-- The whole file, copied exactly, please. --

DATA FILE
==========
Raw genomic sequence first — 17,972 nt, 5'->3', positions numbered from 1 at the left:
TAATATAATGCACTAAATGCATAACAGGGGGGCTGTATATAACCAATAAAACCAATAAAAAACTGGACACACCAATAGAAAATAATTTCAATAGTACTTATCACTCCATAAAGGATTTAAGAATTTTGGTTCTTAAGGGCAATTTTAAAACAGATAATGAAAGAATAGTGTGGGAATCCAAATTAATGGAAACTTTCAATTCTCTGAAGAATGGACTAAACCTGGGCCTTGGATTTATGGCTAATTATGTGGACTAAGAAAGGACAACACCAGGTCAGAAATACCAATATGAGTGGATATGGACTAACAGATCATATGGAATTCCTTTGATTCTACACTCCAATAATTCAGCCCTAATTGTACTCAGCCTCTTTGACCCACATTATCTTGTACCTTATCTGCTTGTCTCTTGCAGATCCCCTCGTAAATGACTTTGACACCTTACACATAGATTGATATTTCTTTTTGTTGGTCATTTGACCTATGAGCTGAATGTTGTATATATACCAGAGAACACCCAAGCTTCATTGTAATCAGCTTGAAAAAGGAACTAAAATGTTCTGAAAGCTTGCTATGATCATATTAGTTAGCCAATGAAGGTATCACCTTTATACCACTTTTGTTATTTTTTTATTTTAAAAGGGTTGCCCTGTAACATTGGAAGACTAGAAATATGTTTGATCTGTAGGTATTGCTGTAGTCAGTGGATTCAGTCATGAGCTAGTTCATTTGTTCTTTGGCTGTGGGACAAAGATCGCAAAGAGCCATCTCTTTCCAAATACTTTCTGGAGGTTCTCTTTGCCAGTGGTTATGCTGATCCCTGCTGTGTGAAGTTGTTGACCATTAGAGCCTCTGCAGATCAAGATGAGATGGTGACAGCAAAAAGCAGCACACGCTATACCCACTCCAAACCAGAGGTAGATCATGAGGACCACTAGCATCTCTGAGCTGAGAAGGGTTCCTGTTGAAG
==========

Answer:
Raw genomic sequence first — 17,972 nt, 5'->3', positions numbered from 1 at the left:
TAATATAATGCACTAAATGCATAACAGGGGGGCTGTATATAACCAATAAAACCAATAAAAAACTGGACACACCAATAGAAAATAATTTCAATAGTACTTATCACTCCATAAAGGATTTAAGAATTTTGGTTCTTAAGGGCAATTTTAAAACAGATAATGAAAGAATAGTGTGGGAATCCAAATTAATGGAAACTTTCAATTCTCTGAAGAATGGACTAAACCTGGGCCTTGGATTTATGGCTAATTATGTGGACTAAGAAAGGACAACACCAGGTCAGAAATACCAATATGAGTGGATATGGACTAACAGATCATATGGAATTCCTTTGATTCTACACTCCAATAATTCAGCCCTAATTGTACTCAGCCTCTTTGACCCACATTATCTTGTACCTTATCTGCTTGTCTCTTGCAGATCCCCTCGTAAATGACTTTGACACCTTACACATAGATTGATATTTCTTTTTGTTGGTCATTTGACCTATGAGCTGAATGTTGTATATATACCAGAGAACACCCAAGCTTCATTGTAATCAGCTTGAAAAAGGAACTAAAATGTTCTGAAAGCTTGCTATGATCATATTAGTTAGCCAATGAAGGTATCACCTTTATACCACTTTTGTTATTTTTTTATTTTAAAAGGGTTGCCCTGTAACATTGGAAGACTAGAAATATGTTTGATCTGTAGGTATTGCTGTAGTCAGTGGATTCAGTCATGAGCTAGTTCATTTGTTCTTTGGCTGTGGGACAAAGATCGCAAAGAGCCATCTCTTTCCAAATACTTTCTGGAGGTTCTCTTTGCCAGTGGTTATGCTGATCCCTGCTGTGTGAAGTTGTTGACCATTAGAGCCTCTGCAGATCAAGATGAGATGGTGACAGCAAAAAGCAGCACACGCTATACCCACTCCAAACCAGAGGTAGATCATGAGGACCACTAGCATCTCTGAGCTGAGAAGGGTTCCTGTTGAAG